Right now I’m feeling happier (and lighter!) than I have in the last year, and really hopeful that this 3rd surgery will allow me to return to an active and pain-free lifestyle. The hardware was moving out of my bones. Most recently I had huge lumps of swelling appearing in different places around my knee and shin. My body was rejecting the metal a year later! One screw had moved 7mm out toward my skin and was rubbing on a tendon and ligament. Excruciating. So you might understand why I was the happiest person in the hospital to be undergoing surgery last Friday. Out damn hardware, out!
I’ve been laying in bed recovering from this last surgery for several days, so I’ve had a lot of time to reflect on the last year. It’s been a powerful year of growth–I feel lucky that I can share with you what I’ve learned so far. Maybe these lessons will help, inspire or motivate someone out there going through something hard.
One year POst injury: 15 things I’ve learned…for life!
1) Having family close-by is everything. Don’t know how I would have survived without their love and support. I love my family more than anything. Going through an accident where I felt completely helpless and dependent has made me realize even more so how important it is to pick the right family going forward–the family I surround myself with beyond my blood family.
2) Trim the unsustainable fat in your life. Do this now before the unsustainable things blow up in your face. I’m talking business and life systems. If something needs you on it 100% of the time in order to function properly and not blow up or create havoc–it is unsustainable. Fix it, right now, before you are in a state where you can’t fix it, and it creates an even greater lump of business or life stress.
3) Have a 6+ month emergency fund. OK, people, this is an important one. I’d even suggest a 1 year emergency fund. Why not protect yourself? Aim for 6 months to a year of all monthly living expenses saved up and set aside. Currently growing mine now, I’m actually obsessing over it. Every dollar I can put in that fund allows me to rest a little easier–if something unforeseen comes up again, I have myself financially covered for a little while. I’ve learned this is waaaaaay more important than any vacation I want to take, or any shoes I want to buy. After this extra crazy experience, I’d vote to put some extra extra in that fund for any unforeseen expenses that might pop up outside your normal living expenses….Like $100 (each way) Uber rides to your new best friend the orthopedic doctor up in Westchester. (Ouch!)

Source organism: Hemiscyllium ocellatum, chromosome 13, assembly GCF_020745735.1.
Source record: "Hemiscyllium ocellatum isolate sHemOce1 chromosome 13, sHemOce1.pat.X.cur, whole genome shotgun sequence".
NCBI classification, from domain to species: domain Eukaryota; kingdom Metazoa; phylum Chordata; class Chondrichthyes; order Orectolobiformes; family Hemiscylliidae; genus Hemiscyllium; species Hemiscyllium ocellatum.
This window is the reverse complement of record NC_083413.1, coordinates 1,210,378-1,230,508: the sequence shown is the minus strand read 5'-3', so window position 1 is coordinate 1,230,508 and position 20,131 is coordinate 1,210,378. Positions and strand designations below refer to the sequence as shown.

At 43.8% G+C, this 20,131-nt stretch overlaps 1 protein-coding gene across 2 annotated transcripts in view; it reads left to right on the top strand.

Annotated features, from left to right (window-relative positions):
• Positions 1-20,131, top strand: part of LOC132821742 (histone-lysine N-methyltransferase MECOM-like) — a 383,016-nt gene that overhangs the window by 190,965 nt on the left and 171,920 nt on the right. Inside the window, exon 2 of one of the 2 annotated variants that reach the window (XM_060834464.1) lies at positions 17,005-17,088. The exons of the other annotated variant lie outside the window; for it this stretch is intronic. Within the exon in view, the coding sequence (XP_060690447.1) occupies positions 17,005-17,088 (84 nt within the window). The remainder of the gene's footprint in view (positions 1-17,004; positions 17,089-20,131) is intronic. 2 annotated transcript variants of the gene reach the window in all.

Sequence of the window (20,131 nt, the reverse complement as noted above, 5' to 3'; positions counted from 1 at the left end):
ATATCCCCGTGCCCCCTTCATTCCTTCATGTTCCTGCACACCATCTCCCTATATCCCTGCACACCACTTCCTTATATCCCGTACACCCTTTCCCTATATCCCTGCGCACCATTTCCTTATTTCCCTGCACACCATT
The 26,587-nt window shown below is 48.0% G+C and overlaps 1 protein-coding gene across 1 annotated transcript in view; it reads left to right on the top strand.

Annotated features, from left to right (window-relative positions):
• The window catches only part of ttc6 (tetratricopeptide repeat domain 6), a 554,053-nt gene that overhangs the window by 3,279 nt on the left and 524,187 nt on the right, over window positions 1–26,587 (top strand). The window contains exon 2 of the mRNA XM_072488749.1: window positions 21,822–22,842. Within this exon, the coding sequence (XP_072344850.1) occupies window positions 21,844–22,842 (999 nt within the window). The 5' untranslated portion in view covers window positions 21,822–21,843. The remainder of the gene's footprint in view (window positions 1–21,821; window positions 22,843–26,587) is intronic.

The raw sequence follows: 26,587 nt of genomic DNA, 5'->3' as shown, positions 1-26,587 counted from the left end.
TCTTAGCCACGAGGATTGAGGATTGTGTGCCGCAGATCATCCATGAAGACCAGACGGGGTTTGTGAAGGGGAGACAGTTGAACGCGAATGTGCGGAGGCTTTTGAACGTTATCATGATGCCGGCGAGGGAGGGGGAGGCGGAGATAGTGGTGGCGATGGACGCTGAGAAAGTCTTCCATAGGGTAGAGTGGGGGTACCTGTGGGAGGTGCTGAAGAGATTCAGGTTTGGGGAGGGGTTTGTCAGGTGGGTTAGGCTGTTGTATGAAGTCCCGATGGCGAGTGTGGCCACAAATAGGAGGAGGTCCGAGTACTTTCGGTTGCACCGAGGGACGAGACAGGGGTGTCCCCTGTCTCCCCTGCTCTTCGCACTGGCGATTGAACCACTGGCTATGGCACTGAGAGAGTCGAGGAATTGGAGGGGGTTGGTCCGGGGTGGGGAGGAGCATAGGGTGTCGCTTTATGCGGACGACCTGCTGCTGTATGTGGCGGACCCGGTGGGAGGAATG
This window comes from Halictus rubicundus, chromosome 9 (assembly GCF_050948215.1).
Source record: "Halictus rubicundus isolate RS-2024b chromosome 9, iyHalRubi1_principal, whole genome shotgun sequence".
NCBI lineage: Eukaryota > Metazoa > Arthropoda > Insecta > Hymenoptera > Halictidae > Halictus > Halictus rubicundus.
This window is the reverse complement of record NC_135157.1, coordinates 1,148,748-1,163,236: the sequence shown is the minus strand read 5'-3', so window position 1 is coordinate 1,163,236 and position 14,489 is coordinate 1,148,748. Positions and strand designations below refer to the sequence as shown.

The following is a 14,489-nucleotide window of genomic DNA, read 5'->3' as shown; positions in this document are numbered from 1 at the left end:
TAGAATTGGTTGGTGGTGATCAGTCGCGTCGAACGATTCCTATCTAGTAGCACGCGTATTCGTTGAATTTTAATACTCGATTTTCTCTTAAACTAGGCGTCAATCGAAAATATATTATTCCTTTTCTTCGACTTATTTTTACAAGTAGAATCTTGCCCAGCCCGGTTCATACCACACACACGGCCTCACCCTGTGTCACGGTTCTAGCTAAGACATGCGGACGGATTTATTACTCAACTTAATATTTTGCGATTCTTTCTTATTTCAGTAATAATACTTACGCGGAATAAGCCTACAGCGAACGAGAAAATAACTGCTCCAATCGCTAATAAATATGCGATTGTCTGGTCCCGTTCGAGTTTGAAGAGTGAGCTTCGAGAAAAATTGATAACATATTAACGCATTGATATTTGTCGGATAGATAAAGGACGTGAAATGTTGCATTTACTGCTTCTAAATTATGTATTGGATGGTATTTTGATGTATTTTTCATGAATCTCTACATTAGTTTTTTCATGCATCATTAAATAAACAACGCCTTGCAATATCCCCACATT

4) Don’t skimp on health insurance. Go cheap on some things…. but don’t go cheap on health insurance. (Or any insurance for that matter.) I’m so glad I had the insurance that I did–if I didn’t, I would have been left with nearly a quarter of a million dollars in medical bills. Did ya hear that?! $250,000. Carrying this lesson over to all areas in my life–don’t skimp on the really important things that protect your health, safety and finances. ps. You are freaking nuts if you are walking around uninsured.
5) There is no time for unhealthy relationships in this beautiful life. Going through a stressful life event is hard enough as it is. The minute someone starts abusing your love, kindness, intelligence, confidence, joy and makes you doubt yourself, let them go. You do not need to be fixed. You are perfect the way you are. If someone abuses you once, they will continue to abuse you. They will start small and the abuse will grow. Let them go the very first instance you recognize this negative treatment. It will not change, even though they say it will. It will not get better, until you take control and remove them from your life. Stop making excuses and say goodbye.
6) Share what you are going through. The good, bad, ugly–get it out of your mind and body. In a world where we all rely on technology to stay connected, it can get pretty isolating, especially while you are going through something hard. If you don’t have anyone in your life you can open up to, find a therapist to talk to frequently. Sharing my progress buy sildenafil 50mg uk both here on the blog and on social media has been remarkably therapeutic. The outpouring of encouragement and love really lifted me up during those scary and seemingly helpless early days of injury.